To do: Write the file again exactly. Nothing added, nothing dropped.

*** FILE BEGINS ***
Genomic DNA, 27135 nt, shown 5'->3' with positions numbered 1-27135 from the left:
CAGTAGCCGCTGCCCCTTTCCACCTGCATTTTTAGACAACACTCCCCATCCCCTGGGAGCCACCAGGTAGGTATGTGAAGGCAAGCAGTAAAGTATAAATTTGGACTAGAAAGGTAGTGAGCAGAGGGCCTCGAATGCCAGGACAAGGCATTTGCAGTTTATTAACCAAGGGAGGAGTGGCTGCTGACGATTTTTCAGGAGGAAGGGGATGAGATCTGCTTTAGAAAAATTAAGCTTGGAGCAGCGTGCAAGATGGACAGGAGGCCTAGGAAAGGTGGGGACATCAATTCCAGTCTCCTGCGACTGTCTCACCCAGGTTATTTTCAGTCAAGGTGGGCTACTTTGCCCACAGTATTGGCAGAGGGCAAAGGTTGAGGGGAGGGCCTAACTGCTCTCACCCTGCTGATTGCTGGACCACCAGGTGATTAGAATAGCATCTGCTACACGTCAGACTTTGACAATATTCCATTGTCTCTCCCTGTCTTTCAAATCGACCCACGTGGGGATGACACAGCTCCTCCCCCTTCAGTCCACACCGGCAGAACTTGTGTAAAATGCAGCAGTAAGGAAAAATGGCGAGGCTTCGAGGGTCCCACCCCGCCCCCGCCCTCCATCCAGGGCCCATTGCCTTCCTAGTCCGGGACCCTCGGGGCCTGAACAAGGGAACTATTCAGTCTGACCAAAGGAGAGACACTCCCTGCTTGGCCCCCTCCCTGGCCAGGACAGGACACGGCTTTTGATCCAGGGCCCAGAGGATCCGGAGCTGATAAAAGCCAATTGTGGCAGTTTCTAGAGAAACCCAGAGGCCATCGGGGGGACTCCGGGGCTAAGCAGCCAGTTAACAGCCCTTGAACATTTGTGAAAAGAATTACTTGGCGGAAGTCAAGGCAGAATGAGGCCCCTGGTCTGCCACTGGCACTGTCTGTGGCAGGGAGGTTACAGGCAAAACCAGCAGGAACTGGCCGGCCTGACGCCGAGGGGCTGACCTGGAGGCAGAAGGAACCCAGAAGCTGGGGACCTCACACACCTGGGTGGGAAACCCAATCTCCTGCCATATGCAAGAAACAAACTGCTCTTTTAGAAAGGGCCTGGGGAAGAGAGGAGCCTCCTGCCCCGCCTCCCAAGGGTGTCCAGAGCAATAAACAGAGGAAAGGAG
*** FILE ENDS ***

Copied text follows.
Genomic DNA, 27135 nt, shown 5'->3' with positions numbered 1-27135 from the left:
CAGTAGCCGCTGCCCCTTTCCACCTGCATTTTTAGACAACACTCCCCATCCCCTGGGAGCCACCAGGTAGGTATGTGAAGGCAAGCAGTAAAGTATAAATTTGGACTAGAAAGGTAGTGAGCAGAGGGCCTCGAATGCCAGGACAAGGCATTTGCAGTTTATTAACCAAGGGAGGAGTGGCTGCTGACGATTTTTCAGGAGGAAGGGGATGAGATCTGCTTTAGAAAAATTAAGCTTGGAGCAGCGTGCAAGATGGACAGGAGGCCTAGGAAAGGTGGGGACATCAATTCCAGTCTCCTGCGACTGTCTCACCCAGGTTATTTTCAGTCAAGGTGGGCTACTTTGCCCACAGTATTGGCAGAGGGCAAAGGTTGAGGGGAGGGCCTAACTGCTCTCACCCTGCTGATTGCTGGACCACCAGGTGATTAGAATAGCATCTGCTACACGTCAGACTTTGACAATATTCCATTGTCTCTCCCTGTCTTTCAAATCGACCCACGTGGGGATGACACAGCTCCTCCCCCTTCAGTCCACACCGGCAGAACTTGTGTAAAATGCAGCAGTAAGGAAAAATGGCGAGGCTTCGAGGGTCCCACCCCGCCCCCGCCCTCCATCCAGGGCCCATTGCCTTCCTAGTCCGGGACCCTCGGGGCCTGAACAAGGGAACTATTCAGTCTGACCAAAGGAGAGACACTCCCTGCTTGGCCCCCTCCCTGGCCAGGACAGGACACGGCTTTTGATCCAGGGCCCAGAGGATCCGGAGCTGATAAAAGCCAATTGTGGCAGTTTCTAGAGAAACCCAGAGGCCATCGGGGGGACTCCGGGGCTAAGCAGCCAGTTAACAGCCCTTGAACATTTGTGAAAAGAATTACTTGGCGGAAGTCAAGGCAGAATGAGGCCCCTGGTCTGCCACTGGCACTGTCTGTGGCAGGGAGGTTACAGGCAAAACCAGCAGGAACTGGCCGGCCTGACGCCGAGGGGCTGACCTGGAGGCAGAAGGAACCCAGAAGCTGGGGACCTCACACACCTGGGTGGGAAACCCAATCTCCTGCCATATGCAAGAAACAAACTGCTCTTTTAGAAAGGGCCTGGGGAAGAGAGGAGCCTCCTGCCCCGCCTCCCAAGGGTGTCCAGAGCAATAAACAGAGGAAAGGAG